The hard drug analogy might seem hyperbolic but it is not so far-fetched. People who quit sugar “cold turkey” often report severe withdrawal symptoms like headaches, anxiety, irritability, aches and pains and more.
Sugar consumption has even been linked to higher rates of depression (source, source).
In this Joe Rogan podcast with Dr. Rhonda Patrick they discuss at length the harmful effects of sugar on the human organism.
The bottom line is that refined sugar is the WORST thing you can eat. When you eat sugar you are pulled into a cycle of always wanting more of what’s worst for you.
It is much, much better to just avoid it altogether.
If you currently eat a lot of sugar, cut down slowly over time. You can reset your taste buds and the cravings will gradually go away. In one study this was shown to be effective in as little as two weeks.
Unfortunately it’s hard to avoid sugar because it’s everywhere.
All pre-packaged juice (even the supposedly healthy ones) are just sugar. Flavour shots at Starbucks are 100+ calories of sugar.
Most non-natural peanut butter has sugar, molasses or icing sugar as its second or third ingredient. No bullshit, read the label. Breakfast cereal is just refined carbohydrates – more sugar.
Granola bars are another food that often claims to be healthy, but in reality is very processed and contains a lot of sugar. Many protein bars are the same way.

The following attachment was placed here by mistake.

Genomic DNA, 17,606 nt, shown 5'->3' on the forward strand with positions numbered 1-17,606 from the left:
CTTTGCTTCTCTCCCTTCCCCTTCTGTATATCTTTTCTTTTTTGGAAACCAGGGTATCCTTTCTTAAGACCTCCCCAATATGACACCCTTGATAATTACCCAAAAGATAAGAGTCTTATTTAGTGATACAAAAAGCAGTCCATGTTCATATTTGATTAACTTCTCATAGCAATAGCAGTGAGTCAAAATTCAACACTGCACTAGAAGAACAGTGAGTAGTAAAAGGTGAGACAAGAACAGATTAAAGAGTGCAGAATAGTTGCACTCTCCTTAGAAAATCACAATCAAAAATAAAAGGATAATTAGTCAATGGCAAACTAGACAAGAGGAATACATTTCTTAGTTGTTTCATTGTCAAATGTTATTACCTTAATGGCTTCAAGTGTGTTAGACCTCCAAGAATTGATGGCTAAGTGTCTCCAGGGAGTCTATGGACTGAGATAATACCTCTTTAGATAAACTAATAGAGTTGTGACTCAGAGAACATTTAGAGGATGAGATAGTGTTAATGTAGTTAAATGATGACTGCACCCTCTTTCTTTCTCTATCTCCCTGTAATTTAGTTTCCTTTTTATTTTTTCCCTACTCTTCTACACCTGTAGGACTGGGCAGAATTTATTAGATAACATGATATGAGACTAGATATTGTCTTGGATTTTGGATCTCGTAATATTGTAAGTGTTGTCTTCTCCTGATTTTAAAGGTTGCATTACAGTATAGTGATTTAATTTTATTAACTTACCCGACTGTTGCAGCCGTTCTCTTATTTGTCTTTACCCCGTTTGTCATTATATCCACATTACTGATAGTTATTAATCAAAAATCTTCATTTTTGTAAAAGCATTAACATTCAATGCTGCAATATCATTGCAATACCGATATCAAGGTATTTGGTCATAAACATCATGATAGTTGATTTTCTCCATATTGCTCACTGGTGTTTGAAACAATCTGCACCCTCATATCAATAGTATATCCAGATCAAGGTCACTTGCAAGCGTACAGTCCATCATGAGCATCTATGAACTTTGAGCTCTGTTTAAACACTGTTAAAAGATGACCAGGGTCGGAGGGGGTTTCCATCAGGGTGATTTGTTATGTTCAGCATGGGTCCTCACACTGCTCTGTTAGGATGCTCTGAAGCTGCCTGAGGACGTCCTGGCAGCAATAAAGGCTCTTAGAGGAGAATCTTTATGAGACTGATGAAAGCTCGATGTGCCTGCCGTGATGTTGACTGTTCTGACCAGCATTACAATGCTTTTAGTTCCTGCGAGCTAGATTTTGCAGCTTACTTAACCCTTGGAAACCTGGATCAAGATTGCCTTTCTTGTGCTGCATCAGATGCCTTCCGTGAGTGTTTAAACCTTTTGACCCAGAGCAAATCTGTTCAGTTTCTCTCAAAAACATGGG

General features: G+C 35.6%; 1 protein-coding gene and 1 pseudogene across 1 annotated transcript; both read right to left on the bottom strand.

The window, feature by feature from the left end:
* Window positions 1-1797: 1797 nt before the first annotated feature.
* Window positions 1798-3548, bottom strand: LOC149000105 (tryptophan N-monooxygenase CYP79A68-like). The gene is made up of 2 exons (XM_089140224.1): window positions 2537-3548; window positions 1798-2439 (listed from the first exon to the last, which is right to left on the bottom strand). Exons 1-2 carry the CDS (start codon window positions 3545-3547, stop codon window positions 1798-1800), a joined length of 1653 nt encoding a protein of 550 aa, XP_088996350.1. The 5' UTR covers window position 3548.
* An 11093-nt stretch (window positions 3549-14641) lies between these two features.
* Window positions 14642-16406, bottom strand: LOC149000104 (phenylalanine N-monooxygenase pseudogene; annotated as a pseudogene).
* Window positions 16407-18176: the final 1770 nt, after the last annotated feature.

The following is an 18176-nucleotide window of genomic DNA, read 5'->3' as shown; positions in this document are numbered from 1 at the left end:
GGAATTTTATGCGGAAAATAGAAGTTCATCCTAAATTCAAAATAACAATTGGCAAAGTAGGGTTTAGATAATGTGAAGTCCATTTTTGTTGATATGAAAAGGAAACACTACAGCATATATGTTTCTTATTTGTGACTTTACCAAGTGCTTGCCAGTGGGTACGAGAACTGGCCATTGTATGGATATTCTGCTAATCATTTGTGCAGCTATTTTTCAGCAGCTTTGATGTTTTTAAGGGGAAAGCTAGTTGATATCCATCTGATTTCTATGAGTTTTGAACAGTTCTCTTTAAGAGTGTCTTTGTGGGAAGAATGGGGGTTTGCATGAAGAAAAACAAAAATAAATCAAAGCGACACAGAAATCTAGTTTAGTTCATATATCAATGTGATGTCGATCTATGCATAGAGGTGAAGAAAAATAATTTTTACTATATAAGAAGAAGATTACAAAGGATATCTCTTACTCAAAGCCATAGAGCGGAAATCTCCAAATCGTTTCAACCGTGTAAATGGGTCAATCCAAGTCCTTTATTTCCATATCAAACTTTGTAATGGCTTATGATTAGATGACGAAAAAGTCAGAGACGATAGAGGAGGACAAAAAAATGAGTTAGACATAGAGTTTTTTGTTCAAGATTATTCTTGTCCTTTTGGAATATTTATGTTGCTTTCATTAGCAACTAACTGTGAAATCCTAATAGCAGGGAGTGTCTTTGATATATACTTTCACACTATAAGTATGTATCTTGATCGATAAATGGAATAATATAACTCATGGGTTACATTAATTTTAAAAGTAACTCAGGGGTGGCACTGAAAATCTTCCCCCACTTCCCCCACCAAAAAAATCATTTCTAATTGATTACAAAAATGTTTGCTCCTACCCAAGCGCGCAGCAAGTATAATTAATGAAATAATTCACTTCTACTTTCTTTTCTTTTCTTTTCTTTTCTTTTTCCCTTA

Rather than trusting the marketing on the box, look at the label (macronutrients) and imagine the food on the processed spectrum.
Sugar damages your body in pretty much every conceivable way. Don’t eat it!
You can get 80% (or more) of the benefits of good nutrition by understanding and implementing the most vital 20% of information.
Follow these 5 principles to 80/20 your nutrition:
1) Think in terms of macronutrients, not food groups. Food groups are nutritionally arbitrary but macronutrients describe the contents of food at a molecular level. Read the labels on food to develop an intuitive feel for managing macronutrients. In general: eating less carbs is probably good.
2) Think about food processing on a spectrum from less processed to more. Whole foods in their natural state (fresh produce, cut of meat with nothing added) are on one end and heavily processed foods (microwave meals, pudding etc.) are on the other. The more processed a food is, the worse it is for your health.
3) Eat large quantities of vegetables and your micronutrients are taken care of. I recommend green juicing or salad.
4) Good fats: Olive oil, coconut oil, butter, fats from whole foods (avocado, nuts, eggs) Bad fats: All vegetable oils and products made using vegetable oils. Eat plenty of good fats and avoid bad ones.
5) Avoid sugar as much as possible. Refined carbohydrates are the same as sugar. Sugar poisons you in almost every conceivable way so work to eventually cut it out completely.
If you can internalize and follow these principles the *majority* of the time then you basically have your nutrition sorted. You will certainly be ten times healthier than the average person and you will likely experience a wide range of benefits in your life at present and far into the future.
Nutrition affects your body composition, energy levels, immune system, digestion, mental health, cognitive function, inflammation, how you feel subjectively and how you feel about yourself. The degree to which eating habits affect quality of life cannot be overstated.
Again – if you’ve never eaten extremely healthy for an extended period of time you probably don’t even know how good you could feel.
I hope that’s helpful. If you have any questions feel free to post them in the comments. Good luck!